July 3, 2020

From Spuds to Sportswriting to Spirits

Kalkaska native Chris Iott’s one-of-a-kind career path
By Al Parker | Nov. 3, 2018

Kalkaska native Chris Iott grew up on the family’s potato farm southeast of the village of Kalkaska and worked there with his two brothers and five sisters. While his brothers took over the operations of Iott Seed Farms, Iott went into journalism, where he spent 20 years, much of it as the sports editor of the Jackson Citizen-Patriot, covering the Detroit Tigers. He’s recently launched Social Sound, his own social media business. 

But last month he started yet another new venture, returning to his tuber roots.
Using potatoes grown on the family farm, Iott and his wife, Amanda,  debuted North River Vodka at a launch party in October.
“I’ve had the idea for a few years, but it really picked up steam when I quit covering the Tigers in May 2016,” said Iott. “Then I had the time to focus.”
The North River Vodka moniker is a tribute to a piece of property that Iott’s father, Ralph, purchased years ago. It’s a comfortable spot along the Manistee River where the whole family would gather for summer fun.
While many vodkas are made from rye, wheat or corn, potato vodkas are not as common. Experts say the spuds take away the burn of the alcohol and add a natural sweetness to the drink.

The differences between any two grain vodkas are often subtle, but vodka lovers claim they can tell the difference. The same is true for the differences between grain and potato vodka. Like any liquor, vodka varies from country to country, region to region.
Potato vodka is usually more expensive than its grain counterparts because of the large quantity of potatoes needed to produce a similar amount of vodka.  North River Vodka is priced at $32 a fifth.
“There are a lot of good vodka makers in Michigan, but only two make potato vodka,” said Iott. “And we’re the only ones using fresh potatoes grown on a Michigan farm.”
As with any startup, it’s required a lot of energy and sweat to get North River Vodka off the ground. “I threw whole potatoes into a meat grinder and ground them by hand,” he said. “It’s not the most efficient way to do it.”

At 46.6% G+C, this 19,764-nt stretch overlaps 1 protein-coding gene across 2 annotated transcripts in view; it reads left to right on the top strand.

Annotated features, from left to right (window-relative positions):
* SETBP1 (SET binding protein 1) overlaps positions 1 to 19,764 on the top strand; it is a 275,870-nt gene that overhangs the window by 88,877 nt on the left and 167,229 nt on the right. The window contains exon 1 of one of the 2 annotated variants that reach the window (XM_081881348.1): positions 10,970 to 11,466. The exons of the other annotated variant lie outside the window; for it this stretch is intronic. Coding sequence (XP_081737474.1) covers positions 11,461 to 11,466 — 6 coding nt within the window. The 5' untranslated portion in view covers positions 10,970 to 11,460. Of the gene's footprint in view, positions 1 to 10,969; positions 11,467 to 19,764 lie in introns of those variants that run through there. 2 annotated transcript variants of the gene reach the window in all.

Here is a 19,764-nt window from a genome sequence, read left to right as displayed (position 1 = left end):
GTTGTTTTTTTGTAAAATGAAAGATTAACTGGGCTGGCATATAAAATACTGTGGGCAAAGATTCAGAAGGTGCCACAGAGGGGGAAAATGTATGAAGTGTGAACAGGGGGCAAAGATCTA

After the potatoes are ground, Iott works with a downstate distiller to produce North River Vodka. His first batch resulted in about 1,000 bottles of vodka.
Hundreds of those limited edition bottles have already been sold at the launch party, hosted by Grand River Brewery (GRB) in Jackson. Currently the vodka product is only available at the brewery, but Iott is working to firm up statewide distribution details in coming months.         

The Iott family’s farming roots go back more than a century, beginning in Monroe County where they grew tomatoes, an array of canning vegetables and, starting in the early ‘60s, chipping potatoes.

In 1974, with farmland growing scarce in the Monroe area, brothers Ralph and Jim Iott bought 500 acres in rural Kalkaska County, southeast of the village of Kalkaska. For the next four years, Ralph would travel the 250 miles from Monroe to Kalkaska to oversee planting and harvesting. During that time, friends and family would spend their summers working on the farm.

In 1978, Iott’s father Ralph moved his family to Kalkaska and took over daily operation of the farm, leaving Jim to run the original farm in Monroe.

Today, Ralph’s sons Dennis and Greg oversee operation of the Iott Seed Farms, where the family farms some 1,500 acres, including 500 acres of potatoes. The potato crop is rotated on a three-year cycle with wheat, rye and organic matter. For more information, visit North River Vodka’s Facebook page.


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